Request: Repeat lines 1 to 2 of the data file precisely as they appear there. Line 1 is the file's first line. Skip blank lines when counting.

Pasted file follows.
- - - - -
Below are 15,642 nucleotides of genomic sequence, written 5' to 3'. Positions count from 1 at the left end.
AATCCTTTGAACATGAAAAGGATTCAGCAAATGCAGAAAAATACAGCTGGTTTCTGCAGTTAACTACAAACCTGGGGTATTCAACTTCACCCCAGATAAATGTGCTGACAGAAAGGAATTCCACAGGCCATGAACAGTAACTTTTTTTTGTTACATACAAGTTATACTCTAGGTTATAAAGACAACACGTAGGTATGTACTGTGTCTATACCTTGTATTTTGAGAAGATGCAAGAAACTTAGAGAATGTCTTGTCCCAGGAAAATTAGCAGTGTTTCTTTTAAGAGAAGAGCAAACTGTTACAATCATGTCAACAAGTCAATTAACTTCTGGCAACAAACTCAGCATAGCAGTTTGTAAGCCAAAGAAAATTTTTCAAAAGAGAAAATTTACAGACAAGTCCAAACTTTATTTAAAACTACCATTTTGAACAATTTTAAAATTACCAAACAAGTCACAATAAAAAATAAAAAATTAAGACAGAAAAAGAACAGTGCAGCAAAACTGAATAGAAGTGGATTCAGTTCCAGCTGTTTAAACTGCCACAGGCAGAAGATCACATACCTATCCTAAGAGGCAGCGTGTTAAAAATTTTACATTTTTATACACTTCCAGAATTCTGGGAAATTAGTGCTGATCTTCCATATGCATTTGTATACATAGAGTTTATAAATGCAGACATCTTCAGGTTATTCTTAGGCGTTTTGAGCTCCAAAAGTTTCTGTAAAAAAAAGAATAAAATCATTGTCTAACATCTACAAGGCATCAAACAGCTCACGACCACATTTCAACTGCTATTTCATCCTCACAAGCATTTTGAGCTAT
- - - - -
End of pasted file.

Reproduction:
Below are 15,642 nucleotides of genomic sequence, written 5' to 3'. Positions count from 1 at the left end.
AATCCTTTGAACATGAAAAGGATTCAGCAAATGCAGAAAAATACAGCTGGTTTCTGCAGTTAACTACAAACCTGGGGTATTCAACTTCACCCCAGATAAATGTGCTGACAGAAAGGAATTCCACAGGCCATGAACAGTAACTTTTTTTTGTTACATACAAGTTATACTCTAGGTTATAAAGACAACACGTAGGTATGTACTGTGTCTATACCTTGTATTTTGAGAAGATGCAAGAAACTTAGAGAATGTCTTGTCCCAGGAAAATTAGCAGTGTTTCTTTTAAGAGAAGAGCAAACTGTTACAATCATGTCAACAAGTCAATTAACTTCTGGCAACAAACTCAGCATAGCAGTTTGTAAGCCAAAGAAAATTTTTCAAAAGAGAAAATTTACAGACAAGTCCAAACTTTATTTAAAACTACCATTTTGAACAATTTTAAAATTACCAAACAAGTCACAATAAAAAATAAAAAATTAAGACAGAAAAAGAACAGTGCAGCAAAACTGAATAGAAGTGGATTCAGTTCCAGCTGTTTAAACTGCCACAGGCAGAAGATCACATACCTATCCTAAGAGGCAGCGTGTTAAAAATTTTACATTTTTATACACTTCCAGAATTCTGGGAAATTAGTGCTGATCTTCCATATGCATTTGTATACATAGAGTTTATAAATGCAGACATCTTCAGGTTATTCTTAGGCGTTTTGAGCTCCAAAAGTTTCTGTAAAAAAAAGAATAAAATCATTGTCTAACATCTACAAGGCATCAAACAGCTCACGACCACATTTCAACTGCTATTTCATCCTCACAAGCATTTTGAGCTAT